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Thanks for your prayers for me and balance. I’m working on it, and still need to find the right rhythm between work, rest and play.
Today’s Question: I still feel stuck when it comes to asking my husband for changes in his attitude or behavior. He has asked for specifics so he can see what I am referring to in what he calls a “blind spot.” I sense the need to define it also.
I do not want to manipulate; so how do I ask for action yet not manipulate? If I spend time away or separate in some way to let him know this is serious and I am asking for a response, aren't I forcing my hand? My request?
I think part of it is that I need a plan if he says “no” and sticks to that. He has to have the freedom to say “no”, but that involves consequences and raises the same type of question again: How do I give consequences and not cross the boundary into manipulation or sounding peevish (well, since you won't, then I will…). I feel like if he continues as is, I need time for balance away from the chaos for myself.
I do check myself by asking: Am I handling this biblically? Am I being subject to authorities with respect, gentleness and a quiet spirit (I Peter 2)?. Yet, am I doing well, which I think probably includes more than tolerating and peacekeeping. I don't want to put the tools of boundaries before God's leading.
Answer: I appreciate your question and the heart-felt anguish and thoughtfulness in trying to discern your own heart’s response. Let me make sure I understand what you’re confused or unsure about.
You ask your husband to do something or change something that you would like him to do or change.
You want him to have the freedom to say “no” if he doesn’t want to.
But then, where does that leave you if he doesn’t change? You don’t want to manipulate him into saying “yes” by giving him a consequence. But on the other hand, if you have no consequence, that seems to minimize the seriousness of your request that changes must be made
Without more details on the specifics you want changed, I can’t answer yes or no because I can think of examples where it could be either. Therefore, I will just respond theoretically and give some examples.
First, there are many things that we might like to see our spouse change that have little or nothing to do with our safety (physical, emotional, financial, spiritual or sexual). I might want my husband to be neater with his papers around the house or help more with household chores. These are legitimate requests that might even bring some consequences if he chooses to not change, but they would be mild and they usually do not threaten the stability of the marriage
For example, if he doesn’t want to be neater with his papers, a consequence might be that he can’t find the bills he needs when they are due–especially if I gather them all together and put them in a single box in his office instead of leaving them spread all over the kitchen counter.
If he chooses not to help around the house, a consequence for his decision might be either our house would be messier or there would be less money available to spend for fun things because I had to hire people to help do the things he didn’t want to do.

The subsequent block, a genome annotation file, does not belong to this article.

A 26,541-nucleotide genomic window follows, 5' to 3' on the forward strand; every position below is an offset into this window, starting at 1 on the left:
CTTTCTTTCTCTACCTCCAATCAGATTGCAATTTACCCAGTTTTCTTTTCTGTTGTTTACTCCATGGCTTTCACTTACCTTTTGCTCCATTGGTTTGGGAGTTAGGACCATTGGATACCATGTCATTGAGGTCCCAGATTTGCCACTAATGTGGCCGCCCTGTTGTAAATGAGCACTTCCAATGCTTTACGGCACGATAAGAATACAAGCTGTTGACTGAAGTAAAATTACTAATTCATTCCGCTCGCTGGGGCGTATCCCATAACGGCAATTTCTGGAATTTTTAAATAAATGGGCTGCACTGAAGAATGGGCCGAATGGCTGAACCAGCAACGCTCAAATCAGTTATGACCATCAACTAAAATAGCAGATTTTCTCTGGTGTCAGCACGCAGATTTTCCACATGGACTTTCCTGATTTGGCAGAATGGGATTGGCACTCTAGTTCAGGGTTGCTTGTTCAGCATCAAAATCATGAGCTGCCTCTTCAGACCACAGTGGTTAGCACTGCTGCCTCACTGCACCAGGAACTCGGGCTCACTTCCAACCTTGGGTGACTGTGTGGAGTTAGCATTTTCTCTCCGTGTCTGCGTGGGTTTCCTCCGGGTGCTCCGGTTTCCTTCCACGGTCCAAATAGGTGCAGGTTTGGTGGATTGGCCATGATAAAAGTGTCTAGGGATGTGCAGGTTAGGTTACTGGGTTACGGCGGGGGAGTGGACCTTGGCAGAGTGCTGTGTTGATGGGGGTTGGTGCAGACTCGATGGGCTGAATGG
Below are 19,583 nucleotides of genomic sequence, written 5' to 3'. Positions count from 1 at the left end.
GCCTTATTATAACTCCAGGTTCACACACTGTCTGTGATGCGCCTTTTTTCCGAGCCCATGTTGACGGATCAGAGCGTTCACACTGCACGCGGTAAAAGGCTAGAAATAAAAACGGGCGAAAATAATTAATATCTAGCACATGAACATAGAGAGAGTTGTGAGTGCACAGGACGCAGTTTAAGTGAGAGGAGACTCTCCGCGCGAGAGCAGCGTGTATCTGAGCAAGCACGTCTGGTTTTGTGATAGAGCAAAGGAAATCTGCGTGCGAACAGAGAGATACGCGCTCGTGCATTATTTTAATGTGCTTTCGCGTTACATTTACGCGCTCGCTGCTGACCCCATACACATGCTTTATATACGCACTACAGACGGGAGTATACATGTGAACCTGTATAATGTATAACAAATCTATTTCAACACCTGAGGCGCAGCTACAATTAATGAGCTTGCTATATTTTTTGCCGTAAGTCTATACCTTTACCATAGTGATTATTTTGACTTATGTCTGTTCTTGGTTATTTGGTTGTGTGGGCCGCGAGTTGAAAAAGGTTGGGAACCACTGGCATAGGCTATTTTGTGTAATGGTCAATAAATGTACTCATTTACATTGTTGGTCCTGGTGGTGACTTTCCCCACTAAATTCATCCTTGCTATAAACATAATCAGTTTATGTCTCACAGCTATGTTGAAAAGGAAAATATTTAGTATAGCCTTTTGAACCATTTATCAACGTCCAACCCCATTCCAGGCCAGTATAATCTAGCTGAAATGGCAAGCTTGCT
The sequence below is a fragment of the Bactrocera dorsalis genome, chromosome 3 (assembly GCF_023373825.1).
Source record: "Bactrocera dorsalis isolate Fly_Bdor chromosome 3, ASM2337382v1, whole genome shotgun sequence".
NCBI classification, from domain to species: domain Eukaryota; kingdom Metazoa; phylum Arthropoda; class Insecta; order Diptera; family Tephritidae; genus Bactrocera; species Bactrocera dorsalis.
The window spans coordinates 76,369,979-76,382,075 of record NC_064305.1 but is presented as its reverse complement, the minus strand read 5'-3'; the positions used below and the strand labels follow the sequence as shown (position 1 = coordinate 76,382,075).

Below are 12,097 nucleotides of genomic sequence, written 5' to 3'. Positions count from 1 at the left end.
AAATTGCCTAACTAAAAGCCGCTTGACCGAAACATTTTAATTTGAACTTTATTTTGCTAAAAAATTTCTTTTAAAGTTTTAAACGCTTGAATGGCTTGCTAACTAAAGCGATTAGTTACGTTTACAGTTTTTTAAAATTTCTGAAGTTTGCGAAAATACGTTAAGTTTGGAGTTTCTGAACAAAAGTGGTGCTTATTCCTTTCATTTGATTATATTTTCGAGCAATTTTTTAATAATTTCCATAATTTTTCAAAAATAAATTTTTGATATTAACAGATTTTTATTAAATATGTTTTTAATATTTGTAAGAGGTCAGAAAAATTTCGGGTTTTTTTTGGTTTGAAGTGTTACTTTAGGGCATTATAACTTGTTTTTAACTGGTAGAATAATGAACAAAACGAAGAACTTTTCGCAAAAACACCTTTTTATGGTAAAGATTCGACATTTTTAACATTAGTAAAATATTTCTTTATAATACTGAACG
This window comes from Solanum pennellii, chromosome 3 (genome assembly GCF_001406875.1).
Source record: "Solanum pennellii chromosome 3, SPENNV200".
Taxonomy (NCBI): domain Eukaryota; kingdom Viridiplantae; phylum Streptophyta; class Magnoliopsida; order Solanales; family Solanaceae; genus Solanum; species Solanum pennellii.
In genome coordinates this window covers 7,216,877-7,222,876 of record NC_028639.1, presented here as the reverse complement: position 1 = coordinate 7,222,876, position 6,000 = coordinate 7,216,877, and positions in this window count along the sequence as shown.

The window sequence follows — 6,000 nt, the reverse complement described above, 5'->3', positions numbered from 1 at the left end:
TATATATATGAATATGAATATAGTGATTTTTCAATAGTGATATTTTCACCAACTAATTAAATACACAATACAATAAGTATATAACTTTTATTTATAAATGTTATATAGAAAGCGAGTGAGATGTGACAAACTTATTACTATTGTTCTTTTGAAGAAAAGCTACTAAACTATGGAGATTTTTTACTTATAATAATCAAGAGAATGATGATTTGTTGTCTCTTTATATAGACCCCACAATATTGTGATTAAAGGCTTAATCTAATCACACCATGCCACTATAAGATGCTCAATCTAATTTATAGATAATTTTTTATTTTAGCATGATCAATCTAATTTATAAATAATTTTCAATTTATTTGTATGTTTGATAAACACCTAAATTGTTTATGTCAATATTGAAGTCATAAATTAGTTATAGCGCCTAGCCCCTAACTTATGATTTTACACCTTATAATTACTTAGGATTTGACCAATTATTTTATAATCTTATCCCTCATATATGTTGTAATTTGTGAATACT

So, the first principle of consequences is that they should match up with the situation in which you are asking for a change. For example, if your husband drives recklessly or while intoxicated and he refuses to change, a consequence to his refusal might be that you don’t drive with him anymore unless he allows you to drive the car. Manipulation would sound different. It might sound more like a threat, “If you drink at the party tonight, I won’t speak to you” or “I’ll never go anywhere with you again.”
A consequence of infidelity or financial deceit is broken trust. Asking for bank records or passwords to rebuild trust would be reasonable. To refuse would mean continued broken trust and perhaps separation if you did not feel safe. However, adding, “If you don’t give me your passwords, I’m going to call your mother and tell her everything you did to me,” would be crossing the line into manipulation.
Controlling spouses are manipulative and bullying, but often use the term “consequences” to confuse you and make it seem like they are not doing anything abusive. However, there is no genuine choice because if you don’t do what he or she wants, there is a punishment (not a consequence). For example, if you don’t stop arguing or disagreeing and he loses his temper and becomes violent, it’s your fault and a consequence because you would not stop when he said to stop. Or, if he told you he didn’t want you to talk with your friend on the phone but you chose to talk with her and he took your cell phone away or cancelled it as a consequence of you disobeying him, that’s controlling and abusive. That is not implementing appropriate consequences.
Good and bad consequences are a natural result of someone’s decisions and don’t include guilt trips, lying, bullying or threats, badgering, name calling, deceit or emotional tantrums. Manipulation, on the other hand, contains some or all of the above.
The bottom line is that these terms are sometimes inadequate words to flesh out all of the nuanced ways we can be sneaky to push to get our own way. Therefore, make sure your consequence is appropriate to the situation as well as biblically appropriate. To refuse to talk to an adult child for 6 months because they didn’t come home for the holidays is manipulative. To be genuinely disappointed about his or her decision is a natural consequence, and for them to expect otherwise would be unrealistic.
Friends, how have you discerned the seemingly fine line between implementing consequences that serve as a wake-up call to sinful and inappropriate behaviors verses being tempted to manipulate someone to get him or her to change their decisions or do what you want?
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